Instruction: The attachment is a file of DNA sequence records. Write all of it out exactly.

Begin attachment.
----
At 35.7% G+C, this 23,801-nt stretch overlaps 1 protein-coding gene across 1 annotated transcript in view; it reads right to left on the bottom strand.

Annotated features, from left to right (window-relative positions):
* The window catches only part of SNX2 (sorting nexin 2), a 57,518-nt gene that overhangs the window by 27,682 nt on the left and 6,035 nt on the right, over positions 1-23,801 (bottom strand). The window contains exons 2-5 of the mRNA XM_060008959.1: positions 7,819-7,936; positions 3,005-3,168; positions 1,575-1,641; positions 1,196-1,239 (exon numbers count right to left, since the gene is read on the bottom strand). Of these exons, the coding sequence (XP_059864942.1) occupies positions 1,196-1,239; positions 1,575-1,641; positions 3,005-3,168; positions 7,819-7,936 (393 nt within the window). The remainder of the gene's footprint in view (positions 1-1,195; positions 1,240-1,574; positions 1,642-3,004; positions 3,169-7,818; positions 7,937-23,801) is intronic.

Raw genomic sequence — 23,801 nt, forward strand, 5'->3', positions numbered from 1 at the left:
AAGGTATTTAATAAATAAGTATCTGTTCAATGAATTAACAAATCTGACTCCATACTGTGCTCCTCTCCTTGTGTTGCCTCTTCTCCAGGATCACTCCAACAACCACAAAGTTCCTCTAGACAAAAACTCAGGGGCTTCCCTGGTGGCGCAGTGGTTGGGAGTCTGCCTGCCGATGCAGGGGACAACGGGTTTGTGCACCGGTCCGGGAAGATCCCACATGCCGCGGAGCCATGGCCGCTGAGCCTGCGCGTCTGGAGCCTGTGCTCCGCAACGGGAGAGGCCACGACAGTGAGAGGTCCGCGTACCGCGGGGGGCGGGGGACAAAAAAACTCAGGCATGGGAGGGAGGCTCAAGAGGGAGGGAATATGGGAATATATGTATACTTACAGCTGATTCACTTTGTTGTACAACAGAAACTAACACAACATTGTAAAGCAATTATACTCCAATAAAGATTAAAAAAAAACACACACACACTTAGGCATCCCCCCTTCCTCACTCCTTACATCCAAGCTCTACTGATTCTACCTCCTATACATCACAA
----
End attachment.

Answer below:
At 35.7% G+C, this 23,801-nt stretch overlaps 1 protein-coding gene across 1 annotated transcript in view; it reads right to left on the bottom strand.

Annotated features, from left to right (window-relative positions):
* The window catches only part of SNX2 (sorting nexin 2), a 57,518-nt gene that overhangs the window by 27,682 nt on the left and 6,035 nt on the right, over positions 1-23,801 (bottom strand). The window contains exons 2-5 of the mRNA XM_060008959.1: positions 7,819-7,936; positions 3,005-3,168; positions 1,575-1,641; positions 1,196-1,239 (exon numbers count right to left, since the gene is read on the bottom strand). Of these exons, the coding sequence (XP_059864942.1) occupies positions 1,196-1,239; positions 1,575-1,641; positions 3,005-3,168; positions 7,819-7,936 (393 nt within the window). The remainder of the gene's footprint in view (positions 1-1,195; positions 1,240-1,574; positions 1,642-3,004; positions 3,169-7,818; positions 7,937-23,801) is intronic.

Raw genomic sequence — 23,801 nt, forward strand, 5'->3', positions numbered from 1 at the left:
AAGGTATTTAATAAATAAGTATCTGTTCAATGAATTAACAAATCTGACTCCATACTGTGCTCCTCTCCTTGTGTTGCCTCTTCTCCAGGATCACTCCAACAACCACAAAGTTCCTCTAGACAAAAACTCAGGGGCTTCCCTGGTGGCGCAGTGGTTGGGAGTCTGCCTGCCGATGCAGGGGACAACGGGTTTGTGCACCGGTCCGGGAAGATCCCACATGCCGCGGAGCCATGGCCGCTGAGCCTGCGCGTCTGGAGCCTGTGCTCCGCAACGGGAGAGGCCACGACAGTGAGAGGTCCGCGTACCGCGGGGGGCGGGGGACAAAAAAACTCAGGCATGGGAGGGAGGCTCAAGAGGGAGGGAATATGGGAATATATGTATACTTACAGCTGATTCACTTTGTTGTACAACAGAAACTAACACAACATTGTAAAGCAATTATACTCCAATAAAGATTAAAAAAAAACACACACACACTTAGGCATCCCCCCTTCCTCACTCCTTACATCCAAGCTCTACTGATTCTACCTCCTATACATCACAA